Not the Messiah (He’s a Very Naughty Boy), the oratorio based on Monty Python’s Life of Brian (1979; my comments), has been making its way through a few American cities lately. Here are a couple of the newer reviews.
First, Stephen Brookes of the Washington Post:
Most of the world’s great oratorios, it’s probably fair to say, don’t generate a lot of belly laughs. But then again, most oratorios don’t feature a Bob Dylan imitation, a troupe of bagpipers, three stuffed sheep and a musical leaf-blower — all of which appeared at Wolf Trap on Thursday night in Eric Idle’s hysterically funny new production, “Not the Messiah (He’s a Very Naughty Boy).” . . .
Du Prez conducted the National Symphony Orchestra and the Master Chorale of Washington with a light touch, and there were fine turns by the four soloists, particularly the young tenor William Ferguson in the role of Brian. But it was Idle himself who stole the show (his dead-on Dylan impersonation will go down in musical history). After the show closed with a singalong of “Always Look on the Bright Side of Life,” the audience brought him back for three curtain calls.
Second, Richard S. Ginell of Variety:
Have Idle and Du Prez gone to the well one time too many? Not really, for while the 75-minute piece contains several fond references for Python fans — including a paraphrase of the notorious “Lumberjack Song” — Du Prez has come up with a mostly new score.
Furthermore, the main point here is a satire on oratorio form — in particular, the perennial pleasures of Handel’s “Messiah.” In doing so, Idle and Du Prez are continuing a fine old British tradition of classical send-ups dating back to Gilbert and Sullivan and, even more pertinently, the uproarious Hoffnung Festivals of the 1950s. . . .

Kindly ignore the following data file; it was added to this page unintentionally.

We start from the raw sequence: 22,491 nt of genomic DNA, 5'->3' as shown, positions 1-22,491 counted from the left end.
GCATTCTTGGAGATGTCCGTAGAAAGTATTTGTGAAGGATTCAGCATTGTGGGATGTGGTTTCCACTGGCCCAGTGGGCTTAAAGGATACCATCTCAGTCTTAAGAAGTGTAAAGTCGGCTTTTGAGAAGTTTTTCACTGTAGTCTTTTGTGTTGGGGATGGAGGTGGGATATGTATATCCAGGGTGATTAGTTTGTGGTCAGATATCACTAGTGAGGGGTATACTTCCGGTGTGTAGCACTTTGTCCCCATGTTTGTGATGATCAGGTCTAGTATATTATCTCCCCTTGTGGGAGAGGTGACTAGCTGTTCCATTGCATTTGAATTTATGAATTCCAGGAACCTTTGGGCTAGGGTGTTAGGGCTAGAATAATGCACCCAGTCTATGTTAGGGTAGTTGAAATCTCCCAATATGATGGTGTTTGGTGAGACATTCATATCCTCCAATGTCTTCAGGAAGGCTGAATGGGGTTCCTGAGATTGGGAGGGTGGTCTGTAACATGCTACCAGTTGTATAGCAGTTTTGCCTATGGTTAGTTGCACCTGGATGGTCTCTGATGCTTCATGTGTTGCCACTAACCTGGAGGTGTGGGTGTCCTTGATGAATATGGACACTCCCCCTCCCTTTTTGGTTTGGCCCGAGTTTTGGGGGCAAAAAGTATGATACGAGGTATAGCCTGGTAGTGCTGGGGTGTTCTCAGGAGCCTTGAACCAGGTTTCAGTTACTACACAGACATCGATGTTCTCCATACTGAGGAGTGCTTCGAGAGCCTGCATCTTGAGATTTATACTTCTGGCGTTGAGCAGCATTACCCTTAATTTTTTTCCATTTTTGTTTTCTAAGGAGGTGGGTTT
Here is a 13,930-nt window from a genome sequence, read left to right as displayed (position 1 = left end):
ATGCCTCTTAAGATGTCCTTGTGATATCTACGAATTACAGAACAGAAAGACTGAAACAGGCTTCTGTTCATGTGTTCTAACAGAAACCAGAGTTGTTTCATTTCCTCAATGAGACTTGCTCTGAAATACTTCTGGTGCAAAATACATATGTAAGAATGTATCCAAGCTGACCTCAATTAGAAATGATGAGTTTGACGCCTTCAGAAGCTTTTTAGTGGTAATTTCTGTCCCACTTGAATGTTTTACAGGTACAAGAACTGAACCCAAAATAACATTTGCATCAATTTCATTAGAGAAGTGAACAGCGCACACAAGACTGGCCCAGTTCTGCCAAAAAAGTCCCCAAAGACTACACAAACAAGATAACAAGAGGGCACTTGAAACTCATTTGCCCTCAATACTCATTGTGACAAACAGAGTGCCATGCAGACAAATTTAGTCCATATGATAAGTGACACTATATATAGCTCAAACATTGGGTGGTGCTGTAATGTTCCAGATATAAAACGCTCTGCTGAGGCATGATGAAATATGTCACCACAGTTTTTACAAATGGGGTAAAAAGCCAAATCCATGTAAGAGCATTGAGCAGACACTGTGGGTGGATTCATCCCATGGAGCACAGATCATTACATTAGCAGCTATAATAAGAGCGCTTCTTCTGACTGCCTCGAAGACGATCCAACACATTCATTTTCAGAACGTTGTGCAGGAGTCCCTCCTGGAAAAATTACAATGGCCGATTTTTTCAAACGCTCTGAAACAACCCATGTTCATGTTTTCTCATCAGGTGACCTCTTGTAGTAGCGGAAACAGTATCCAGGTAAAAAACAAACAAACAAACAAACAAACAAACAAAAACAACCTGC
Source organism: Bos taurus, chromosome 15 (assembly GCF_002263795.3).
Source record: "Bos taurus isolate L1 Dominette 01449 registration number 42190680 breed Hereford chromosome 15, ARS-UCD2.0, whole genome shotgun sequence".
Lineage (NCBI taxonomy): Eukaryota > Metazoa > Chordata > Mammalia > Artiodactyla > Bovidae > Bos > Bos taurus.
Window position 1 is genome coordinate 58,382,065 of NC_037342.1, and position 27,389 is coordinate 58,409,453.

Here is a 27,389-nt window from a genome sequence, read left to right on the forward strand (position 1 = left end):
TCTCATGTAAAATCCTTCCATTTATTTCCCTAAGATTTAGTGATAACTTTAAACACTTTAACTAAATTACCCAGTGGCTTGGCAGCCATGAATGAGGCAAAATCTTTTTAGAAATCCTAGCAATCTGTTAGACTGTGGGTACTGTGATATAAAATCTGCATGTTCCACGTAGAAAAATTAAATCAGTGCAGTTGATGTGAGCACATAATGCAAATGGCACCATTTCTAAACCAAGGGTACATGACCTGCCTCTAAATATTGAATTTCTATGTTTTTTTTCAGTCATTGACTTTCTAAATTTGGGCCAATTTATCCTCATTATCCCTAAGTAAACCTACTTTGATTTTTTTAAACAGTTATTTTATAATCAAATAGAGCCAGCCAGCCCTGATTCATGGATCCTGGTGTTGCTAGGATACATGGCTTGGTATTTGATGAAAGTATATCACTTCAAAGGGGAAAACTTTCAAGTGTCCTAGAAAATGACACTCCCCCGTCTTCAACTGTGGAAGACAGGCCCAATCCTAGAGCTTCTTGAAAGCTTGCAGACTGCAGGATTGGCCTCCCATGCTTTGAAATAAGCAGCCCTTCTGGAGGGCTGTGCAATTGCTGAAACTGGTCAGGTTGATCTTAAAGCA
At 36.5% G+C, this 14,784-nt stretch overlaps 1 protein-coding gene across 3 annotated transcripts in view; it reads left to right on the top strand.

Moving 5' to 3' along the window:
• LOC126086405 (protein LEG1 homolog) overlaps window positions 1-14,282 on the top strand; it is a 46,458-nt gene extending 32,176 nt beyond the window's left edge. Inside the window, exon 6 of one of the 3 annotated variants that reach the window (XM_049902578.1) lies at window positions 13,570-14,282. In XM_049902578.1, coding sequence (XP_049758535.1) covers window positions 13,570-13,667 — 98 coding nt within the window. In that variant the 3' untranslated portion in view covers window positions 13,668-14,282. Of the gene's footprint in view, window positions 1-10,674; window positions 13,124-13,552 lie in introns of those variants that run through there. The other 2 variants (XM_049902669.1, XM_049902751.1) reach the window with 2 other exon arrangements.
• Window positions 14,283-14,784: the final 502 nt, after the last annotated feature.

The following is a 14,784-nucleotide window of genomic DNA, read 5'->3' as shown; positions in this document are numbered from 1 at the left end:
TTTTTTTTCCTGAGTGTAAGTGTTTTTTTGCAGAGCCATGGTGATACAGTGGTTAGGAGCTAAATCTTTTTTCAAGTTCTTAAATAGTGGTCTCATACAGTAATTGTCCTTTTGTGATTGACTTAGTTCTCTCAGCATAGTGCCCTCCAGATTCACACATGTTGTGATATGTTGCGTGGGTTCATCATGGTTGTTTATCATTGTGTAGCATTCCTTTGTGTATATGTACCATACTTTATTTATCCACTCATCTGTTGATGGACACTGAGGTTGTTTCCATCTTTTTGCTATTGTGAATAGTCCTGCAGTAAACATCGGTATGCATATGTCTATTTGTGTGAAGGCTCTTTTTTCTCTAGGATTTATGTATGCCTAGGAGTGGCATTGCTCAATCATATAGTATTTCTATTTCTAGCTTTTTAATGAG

Du Prez’s score, whose roving style he accurately labels “iPod Shuffle,” has some timebombs imbedded within. You think he is writing serious songs in a banal popera manner, and things suddenly make a turn toward the loony bin: “I Want to Change the World” breaks into rockin’ gospel, and a bagpipes band eventually takes over “You’re the One.”
Sometimes the detonation takes a while; you have to wait a bit too long for “The Final Song” to undermine its Lloyd Webber-ish rhetoric. And there are only a few direct homages to the model, with “We Love Sheep” the most obvious (a reference to “Messiah’s” “All We Like Sheep”). . . .
The piece is inconsistent; there could have been more sustained hilarity, and the most memorable thing in the score remains the classic, chipper holdover from the film, “Always Look on the Bright Side of Life.” But Gerard Hoffnung may have found some worthy successors here.
Believe it or not, there is a third reference to Hoffnung in Ginell’s review, too — because Hoffnung once “introduced a vacuum cleaner as a soloist”, thus setting a precedent of sorts for Idle’s use of a keyboard-operated leaf blower.
Click here for some reviews I quoted when the oratorio had its world premiere in Toronto fourteen months ago.